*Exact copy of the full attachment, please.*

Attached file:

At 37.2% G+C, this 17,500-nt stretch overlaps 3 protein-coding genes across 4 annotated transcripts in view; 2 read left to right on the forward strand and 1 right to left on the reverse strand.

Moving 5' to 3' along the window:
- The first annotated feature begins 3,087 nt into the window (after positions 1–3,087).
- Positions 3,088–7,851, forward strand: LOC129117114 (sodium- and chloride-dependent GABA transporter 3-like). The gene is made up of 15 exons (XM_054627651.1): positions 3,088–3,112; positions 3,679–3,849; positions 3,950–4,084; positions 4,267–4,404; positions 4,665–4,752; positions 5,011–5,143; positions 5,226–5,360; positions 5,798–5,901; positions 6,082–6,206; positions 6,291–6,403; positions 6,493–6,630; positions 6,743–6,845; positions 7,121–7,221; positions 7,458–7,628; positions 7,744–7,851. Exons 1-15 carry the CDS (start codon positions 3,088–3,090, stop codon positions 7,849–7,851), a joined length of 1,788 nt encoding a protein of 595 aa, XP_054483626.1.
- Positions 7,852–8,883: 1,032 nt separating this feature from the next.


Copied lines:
At 37.2% G+C, this 17,500-nt stretch overlaps 3 protein-coding genes across 4 annotated transcripts in view; 2 read left to right on the forward strand and 1 right to left on the reverse strand.

Moving 5' to 3' along the window:
- The first annotated feature begins 3,087 nt into the window (after positions 1–3,087).
- Positions 3,088–7,851, forward strand: LOC129117114 (sodium- and chloride-dependent GABA transporter 3-like). The gene is made up of 15 exons (XM_054627651.1): positions 3,088–3,112; positions 3,679–3,849; positions 3,950–4,084; positions 4,267–4,404; positions 4,665–4,752; positions 5,011–5,143; positions 5,226–5,360; positions 5,798–5,901; positions 6,082–6,206; positions 6,291–6,403; positions 6,493–6,630; positions 6,743–6,845; positions 7,121–7,221; positions 7,458–7,628; positions 7,744–7,851. Exons 1-15 carry the CDS (start codon positions 3,088–3,090, stop codon positions 7,849–7,851), a joined length of 1,788 nt encoding a protein of 595 aa, XP_054483626.1.
- Positions 7,852–8,883: 1,032 nt separating this feature from the next.